But other, far more dangerous shadows are gathering around Violette. To the vampire Sebastian and to the dark heirs of Kristian, she threatens to wreak havoc with their plans to bring all of mankind under their dark wings.

Innocently embroiled in the endgame, courtesan extraordinaire Robyn Stafford finally meets her match as she is torn between the two ultimate lovers: Sebastian, and Violette ...

As someone pointed out on Twitter, that is a very Black Metal cover – everything from the title to the model’s make-up does remind me of band photos from Terrorizer and Metal Hammer… It also has a smidgeon of Black Swan in there (ok, a fair bit…). I’m intrigued to read this series, and luckily I have the first book on my tottering TBR Mountain. I’ll hopefully get to it at some point in the not-too-distant future.

The Dark Blood of Poppies is due to be published by Titan Books in April 2014. A new, fourth novel in the series – The Dark Arts of Blood – is also meant to be coming out next year (October).

Saturday, September 21, 2013

Recent Acquisitions…


It’s been another bumper month for intriguing titles. I sometimes wonder if there’s really any point in offering an introduction to these posts… It’s kind of obvious what they’re all about. There have been other books acquired, of course, and this doesn’t include the comics or graphic novels (would including those be of interest?), nor eBooks (of which there is an ever-growing number).

Friday, September 20, 2013

“The Violent Century” by Lavie Tidhar (Hodder)

Tidhar-TheViolentCenturyA strange-yet-brilliant blend of Watchmen-style Super-Heroes and John le Carré Spy Fiction

They’d never meant to be heroes.

For seventy years they’d guarded the British Empire. Oblivion and Fogg, inseparable at first, bound together by a shared fate. Until a night in Berlin, in the aftermath of the Second World War, and a secret that tore them apart.

But there must always be an account... and the past has a habit of catching up to the present.

Recalled to the Retirement Bureau from which no one can retire, Fogg and Oblivion must face up to a past of terrible war and unacknowledged heroism, a life of dusty corridors and secret rooms; of furtive meetings and blood-stained fields, to answer one last, impossible question: What makes a hero?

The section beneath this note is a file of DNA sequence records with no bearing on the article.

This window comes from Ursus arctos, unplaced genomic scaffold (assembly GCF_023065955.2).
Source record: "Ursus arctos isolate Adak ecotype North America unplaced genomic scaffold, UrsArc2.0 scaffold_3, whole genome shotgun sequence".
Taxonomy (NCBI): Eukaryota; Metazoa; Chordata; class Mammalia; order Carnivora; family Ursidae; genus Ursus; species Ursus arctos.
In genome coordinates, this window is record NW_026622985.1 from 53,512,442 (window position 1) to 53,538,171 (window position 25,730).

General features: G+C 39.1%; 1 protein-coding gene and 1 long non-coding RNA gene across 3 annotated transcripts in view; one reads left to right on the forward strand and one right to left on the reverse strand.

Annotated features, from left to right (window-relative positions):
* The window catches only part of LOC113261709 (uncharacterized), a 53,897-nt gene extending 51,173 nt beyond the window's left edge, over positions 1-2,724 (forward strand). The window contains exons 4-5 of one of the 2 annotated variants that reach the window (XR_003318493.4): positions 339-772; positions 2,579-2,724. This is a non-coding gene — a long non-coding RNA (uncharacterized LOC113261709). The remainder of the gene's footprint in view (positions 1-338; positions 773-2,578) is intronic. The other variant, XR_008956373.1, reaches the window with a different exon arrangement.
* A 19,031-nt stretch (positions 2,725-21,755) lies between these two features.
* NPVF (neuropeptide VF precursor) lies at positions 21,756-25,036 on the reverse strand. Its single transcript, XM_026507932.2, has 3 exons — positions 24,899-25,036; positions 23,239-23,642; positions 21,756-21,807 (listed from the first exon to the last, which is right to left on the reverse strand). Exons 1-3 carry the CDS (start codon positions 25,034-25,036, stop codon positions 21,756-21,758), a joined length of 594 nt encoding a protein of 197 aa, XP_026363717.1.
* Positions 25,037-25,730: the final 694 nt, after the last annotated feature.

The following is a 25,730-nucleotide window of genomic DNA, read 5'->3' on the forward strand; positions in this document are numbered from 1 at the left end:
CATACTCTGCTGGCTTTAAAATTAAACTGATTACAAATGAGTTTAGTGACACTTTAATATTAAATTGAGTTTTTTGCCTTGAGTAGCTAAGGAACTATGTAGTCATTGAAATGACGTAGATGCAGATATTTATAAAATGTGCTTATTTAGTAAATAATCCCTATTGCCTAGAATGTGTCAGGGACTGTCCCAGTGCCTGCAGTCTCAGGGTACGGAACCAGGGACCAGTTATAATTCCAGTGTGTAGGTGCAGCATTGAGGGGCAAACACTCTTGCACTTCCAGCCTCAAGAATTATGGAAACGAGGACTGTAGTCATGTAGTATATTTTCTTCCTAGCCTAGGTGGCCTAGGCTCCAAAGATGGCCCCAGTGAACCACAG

The Violent Century is, much to my shame, the first novel of Tidhar’s that I’ve read. And it’s quite the impressive accomplishment. Tidhar is not a stranger to pushing the envelope – see, for example, his World Fantasy Award-winning Osama – and in The Violent Century, he has created an original, engrossing fusion of noir-ish super-heroes and gritty espionage thriller. The publicity material that came with the ARC managed to capture it very well – “Watchmen meets John le Carre”. This is a very good novel.

Thursday, September 19, 2013

An Interview with PAULA BRACKSTON


Paula Brackston lives in a wild, mountainous part of Wales. She is an author and Visiting Lecturer. Before becoming a writer, Paula tried her hand at various career paths, with mixed success. These included working as a groom on a racing yard, as a travel agent, a secretary, an English teacher, and a goat herd. Everyone involved (particularly the goats) is very relieved that she has now found a job she is actually able to do properly – and that is, write fiction. Her latest ‘series’ is The Shadow Chronicles, the second book of which – The Winter Witch – is published tomorrow in the UK.

Who is Paula Brackston?

A descendent of the Witches of the Blue Well, possessed of dangerous magic and ancient knowledge, cunningly disguised as an ordinary mortal, mother of two, walker of the dog, maker of meals, who also writes a bit.

The Winter Witch, the sequel to The Witch’s Daughter, will be published tomorrow by Constable & Robinson. How would you introduce the series to a potential reader, and what can fans of the first expect in the second?

BrackstonP-2-WinterWitchAh, well, you see, there are no sequels, as yet. Each book in The Shadow Chronicles is a stand alone. They have in common an exploration of witches through the ages, following the experiences of a witch as the main character. All kinds of witches, in different eras and settings, each with their own distinct magic and story.